Memory Lane: Rav Chaim Pinchos Lubinsky; Churban and Rebuilding

Memory Lane: Rav Chaim Pinchos Lubinsky; Churban and Rebuilding

As we rise off the ground in mourning for the Beis Hamikdosh, we focus our memory lane on Rav Lubinsky, who experienced the worst imaginable suffering and anguish during the recent Churban.

 

Boro Park of yore was home to one of the largest waves of she’eiris hapleitoh in the world; men and women who’d seen the worst atrocities in history before their eyes, had the majority of their loved ones sent heavenward in the fire of the Churban, and emerged to rebuild atop the ashes. 

 

In Boro Park they created a renaissance. These immigrants built and strengthened chinuch institutions, Chessed and tzeddakah organizations, and formed shuls and shtieblach where they gathered along with the only family they had; their fellow survivors. Although, they are mostly left this world, their legacy remains everywhere we look in Boro Park. 

 

Which brings us to Rav Lubinsky—a ga’on, lamdan, and herculean masmid for all of his last days.

 

‘The Blashker Iluy’

 

Chaim Pinchos was born in the Polish town of Błaszki, about 100 km west of Łódź, into a famiy of Polish Jewry’s royalty. His grandfather, Rav Bunim Menashe Lubinsky, was one of the prominent chassidim of the Sfas Emes of Ger, who would be seated at a place of honor among the thousands of chassidim.

 

As a young bachur, he became known for his hasmodoh in learning, and his remarkable memory. He came to Łódź and sought out the town’s lomdim. He became known as the Blashker Iluy—and his memorization of large sections of Torah would later serve to strengthen him and those around him in the darkest of times.

 

Sweetness Under Fire

He spent the first five years of the terrible churban in the Lodz ghetto. The suffering that he endured impacted him for life, but his emunah remained ironclad, and his ahavas haTorah did not wane for even a moment, under the most trying circumstances—as he would later attest:

The passuklulei toracha sha’ashuai oz avadti b’anyi’, was our mantra in the camps; the warmth and the mesirus nefesh for Torah literally kept us alive… When we arrived in one of the more brutal camps, we heard that the Radoshitzer Rebbe from Piortrkow had in his possession half of a Gemara Bechoros. What joy this brought us… One of the Kapos informed on us to the Nazis, ‘Dieze Juden shtudiren immer in demm Talmud, these Jews are always learning in the Talmud’... and it was only through great Rachamei Shomayim that we survived this episode.”

The Nazis transferred him 130 km. to Częstochowa. They arrived there on a Friday night following Purim. When he looked around, he saw a group of men singing kol mekadesh in plain sight of the Nazis. Rav Chaim Pinchos got up and repeated in the name of the Sfas Emes—in earshot of the Nazis—that if we will erase Amaleik down on this world, the Eibishter will obliterate them in Shomayim… He and his group also built a sukkah under the noses of their Nazi oppressors.

He also spent time in Buchenwald, where fellow inmate Reb Yossel Friednson absorbed the following sight:   “We were slowly losing any connection to Yiddishkeit and learning. We, of course, had no seforim anymore. There was only Reb Chaim Pinchas, who had a photographic memory and remembered entire masechtos by heart. Picture this scene: Reb Chaim Pinchas was pushing a wheelbarrow with work materials in the camp, followed by perhaps two dozen inmates who strained to hear his learning. It was the only way we learned any Torah at all.”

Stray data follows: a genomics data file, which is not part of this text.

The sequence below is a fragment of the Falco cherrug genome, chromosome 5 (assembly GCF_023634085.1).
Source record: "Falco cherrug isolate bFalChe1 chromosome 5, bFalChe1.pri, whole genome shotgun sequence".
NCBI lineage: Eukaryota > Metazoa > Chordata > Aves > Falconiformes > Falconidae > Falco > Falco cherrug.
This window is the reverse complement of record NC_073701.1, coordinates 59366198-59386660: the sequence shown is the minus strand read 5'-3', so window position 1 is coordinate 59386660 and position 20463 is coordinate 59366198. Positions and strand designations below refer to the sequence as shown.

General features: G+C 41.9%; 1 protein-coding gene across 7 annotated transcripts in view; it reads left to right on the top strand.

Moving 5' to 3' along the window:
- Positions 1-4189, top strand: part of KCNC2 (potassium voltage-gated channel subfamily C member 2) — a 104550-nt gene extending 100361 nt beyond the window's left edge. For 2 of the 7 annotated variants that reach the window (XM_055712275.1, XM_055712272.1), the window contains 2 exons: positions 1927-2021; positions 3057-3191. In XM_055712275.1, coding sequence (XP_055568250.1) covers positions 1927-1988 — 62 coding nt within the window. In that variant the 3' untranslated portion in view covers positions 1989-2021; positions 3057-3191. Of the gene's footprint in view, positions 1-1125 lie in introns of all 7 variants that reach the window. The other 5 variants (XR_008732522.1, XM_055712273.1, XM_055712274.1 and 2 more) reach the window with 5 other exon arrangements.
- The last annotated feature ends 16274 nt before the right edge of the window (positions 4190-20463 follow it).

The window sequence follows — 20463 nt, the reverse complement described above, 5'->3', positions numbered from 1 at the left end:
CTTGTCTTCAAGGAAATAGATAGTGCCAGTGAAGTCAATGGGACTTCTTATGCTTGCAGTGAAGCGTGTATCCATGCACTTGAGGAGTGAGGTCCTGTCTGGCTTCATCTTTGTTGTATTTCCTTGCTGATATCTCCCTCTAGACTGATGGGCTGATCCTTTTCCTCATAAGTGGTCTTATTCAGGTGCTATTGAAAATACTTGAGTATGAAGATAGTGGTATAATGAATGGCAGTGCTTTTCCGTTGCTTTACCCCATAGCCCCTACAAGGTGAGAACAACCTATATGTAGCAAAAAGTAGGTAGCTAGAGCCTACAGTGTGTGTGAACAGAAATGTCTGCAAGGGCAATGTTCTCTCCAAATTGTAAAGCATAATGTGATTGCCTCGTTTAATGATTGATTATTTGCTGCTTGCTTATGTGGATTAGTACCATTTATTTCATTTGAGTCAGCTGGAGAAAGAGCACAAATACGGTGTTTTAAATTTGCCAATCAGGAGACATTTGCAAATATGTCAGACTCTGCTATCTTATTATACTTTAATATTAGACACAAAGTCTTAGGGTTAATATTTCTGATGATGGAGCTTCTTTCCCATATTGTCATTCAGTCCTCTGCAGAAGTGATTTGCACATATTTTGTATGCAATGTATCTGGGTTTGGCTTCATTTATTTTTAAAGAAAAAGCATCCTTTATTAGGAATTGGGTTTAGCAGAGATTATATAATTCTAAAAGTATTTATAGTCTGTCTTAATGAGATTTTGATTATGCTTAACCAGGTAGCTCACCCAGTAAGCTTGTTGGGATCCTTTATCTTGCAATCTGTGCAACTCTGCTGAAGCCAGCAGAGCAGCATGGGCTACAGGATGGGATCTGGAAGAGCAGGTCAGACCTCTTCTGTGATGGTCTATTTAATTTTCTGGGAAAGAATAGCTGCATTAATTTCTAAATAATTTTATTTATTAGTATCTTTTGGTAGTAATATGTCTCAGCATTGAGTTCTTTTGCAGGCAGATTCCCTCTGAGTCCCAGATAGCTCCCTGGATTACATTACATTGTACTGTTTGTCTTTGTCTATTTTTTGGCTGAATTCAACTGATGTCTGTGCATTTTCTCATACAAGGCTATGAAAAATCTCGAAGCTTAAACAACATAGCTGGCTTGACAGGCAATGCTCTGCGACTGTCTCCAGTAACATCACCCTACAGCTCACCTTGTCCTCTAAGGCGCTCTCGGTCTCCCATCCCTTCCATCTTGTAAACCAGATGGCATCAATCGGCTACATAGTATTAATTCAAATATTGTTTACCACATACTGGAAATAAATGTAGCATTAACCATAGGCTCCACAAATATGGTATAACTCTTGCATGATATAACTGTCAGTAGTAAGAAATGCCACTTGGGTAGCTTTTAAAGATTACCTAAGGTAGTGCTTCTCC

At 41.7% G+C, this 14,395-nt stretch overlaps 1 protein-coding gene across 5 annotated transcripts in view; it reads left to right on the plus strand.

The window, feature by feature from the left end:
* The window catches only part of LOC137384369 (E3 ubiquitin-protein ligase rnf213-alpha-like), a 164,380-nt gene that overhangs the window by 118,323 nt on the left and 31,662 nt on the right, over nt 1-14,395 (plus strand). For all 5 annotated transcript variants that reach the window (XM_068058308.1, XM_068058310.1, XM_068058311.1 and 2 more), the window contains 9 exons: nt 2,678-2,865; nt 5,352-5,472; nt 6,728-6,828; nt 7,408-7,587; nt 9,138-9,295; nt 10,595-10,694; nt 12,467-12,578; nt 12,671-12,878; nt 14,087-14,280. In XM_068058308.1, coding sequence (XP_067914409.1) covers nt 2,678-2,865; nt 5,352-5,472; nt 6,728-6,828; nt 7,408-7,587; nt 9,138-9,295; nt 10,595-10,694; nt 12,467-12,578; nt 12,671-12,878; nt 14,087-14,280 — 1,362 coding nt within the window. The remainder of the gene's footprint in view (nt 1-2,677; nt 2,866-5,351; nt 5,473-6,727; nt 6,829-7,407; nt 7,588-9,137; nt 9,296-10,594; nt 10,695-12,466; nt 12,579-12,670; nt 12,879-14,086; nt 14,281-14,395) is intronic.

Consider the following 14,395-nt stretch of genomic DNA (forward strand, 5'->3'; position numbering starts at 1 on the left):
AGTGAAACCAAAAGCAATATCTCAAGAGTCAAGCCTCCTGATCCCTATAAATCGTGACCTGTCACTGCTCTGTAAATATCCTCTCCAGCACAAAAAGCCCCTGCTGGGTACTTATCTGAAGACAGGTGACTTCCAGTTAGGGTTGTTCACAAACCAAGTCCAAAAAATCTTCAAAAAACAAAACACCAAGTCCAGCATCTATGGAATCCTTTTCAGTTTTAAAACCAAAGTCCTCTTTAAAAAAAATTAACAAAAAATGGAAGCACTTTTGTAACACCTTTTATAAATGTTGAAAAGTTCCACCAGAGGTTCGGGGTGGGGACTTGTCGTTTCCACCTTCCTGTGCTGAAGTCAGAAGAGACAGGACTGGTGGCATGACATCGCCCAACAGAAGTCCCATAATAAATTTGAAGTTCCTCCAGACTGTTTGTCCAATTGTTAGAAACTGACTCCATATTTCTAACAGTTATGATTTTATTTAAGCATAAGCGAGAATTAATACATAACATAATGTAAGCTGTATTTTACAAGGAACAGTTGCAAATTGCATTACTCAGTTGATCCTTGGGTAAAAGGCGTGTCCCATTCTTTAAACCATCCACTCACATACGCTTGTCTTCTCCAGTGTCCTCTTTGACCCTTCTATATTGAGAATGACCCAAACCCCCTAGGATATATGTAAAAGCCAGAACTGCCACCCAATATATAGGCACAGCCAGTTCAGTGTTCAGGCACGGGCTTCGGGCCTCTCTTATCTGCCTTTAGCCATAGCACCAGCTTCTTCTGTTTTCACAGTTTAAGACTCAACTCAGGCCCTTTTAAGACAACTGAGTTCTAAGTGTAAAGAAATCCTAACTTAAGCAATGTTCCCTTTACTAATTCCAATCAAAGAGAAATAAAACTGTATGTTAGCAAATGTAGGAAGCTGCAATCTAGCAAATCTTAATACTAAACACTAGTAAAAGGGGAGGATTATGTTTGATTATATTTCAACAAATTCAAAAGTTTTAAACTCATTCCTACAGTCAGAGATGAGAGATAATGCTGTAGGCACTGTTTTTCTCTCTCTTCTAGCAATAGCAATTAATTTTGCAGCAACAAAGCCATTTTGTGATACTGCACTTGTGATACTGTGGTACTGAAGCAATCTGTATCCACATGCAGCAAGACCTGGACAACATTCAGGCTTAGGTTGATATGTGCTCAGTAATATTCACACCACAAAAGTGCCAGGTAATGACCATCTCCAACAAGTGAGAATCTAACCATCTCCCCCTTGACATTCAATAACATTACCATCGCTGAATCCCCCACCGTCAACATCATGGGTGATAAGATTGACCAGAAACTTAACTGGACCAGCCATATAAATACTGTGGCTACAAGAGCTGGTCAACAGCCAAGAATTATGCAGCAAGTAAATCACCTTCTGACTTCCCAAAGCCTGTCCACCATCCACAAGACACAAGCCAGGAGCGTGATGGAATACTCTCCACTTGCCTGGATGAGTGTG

Hanover Rov

The last period of the war found him in Bergen Belsen, where he became the unofficial rov—and immediately following the war he jumped into the fray, heading numerous initiatives and institutions to serve the broken survivors material and spiritual needs. Along with his brother in law, Rav Shlomo Zev Zweigenhaft, he oversaw the kosher slaughter for the entire region. He assisted these surviving Yidden with every fiber of his being.

Boro Park

Rav Chaim Pinchos’ impact in she’eris hapleitoh America was significant. One of the most prominent Gerer chassidim to survive the war, he was asked by the Beis Yisroel of Ger to found the Mesivta in Boro Park, along with another friend from Bergen Belsen, Rav Yisroel Moshe Olewski, the rov of Celle, Germany in the postwar era.

He was a never-ending source of knowledge and passion for the ways and tradition of Gerer chassidus—and he was revered by the community here. But his days and nights were dedicated to the passion to which he had committed himself those many decades earlier in Poland—and in which he did not waver for one moment, during the most terrible suffering; hasmodoh b’Torah.

A neighbor who grew up one floor beneath Rav Chaim Pinchos in Boro Park recalls this about him; never moving from his shtender from morning till night, learning in the sweetest singsong.

In Kislev of 1985, Rav Chaim Pinchos ascended to continue his learning in the yeshiva shel maaloh—following 35 years of serving as a pillar of a great renaissance in Boro Park of yore.

 

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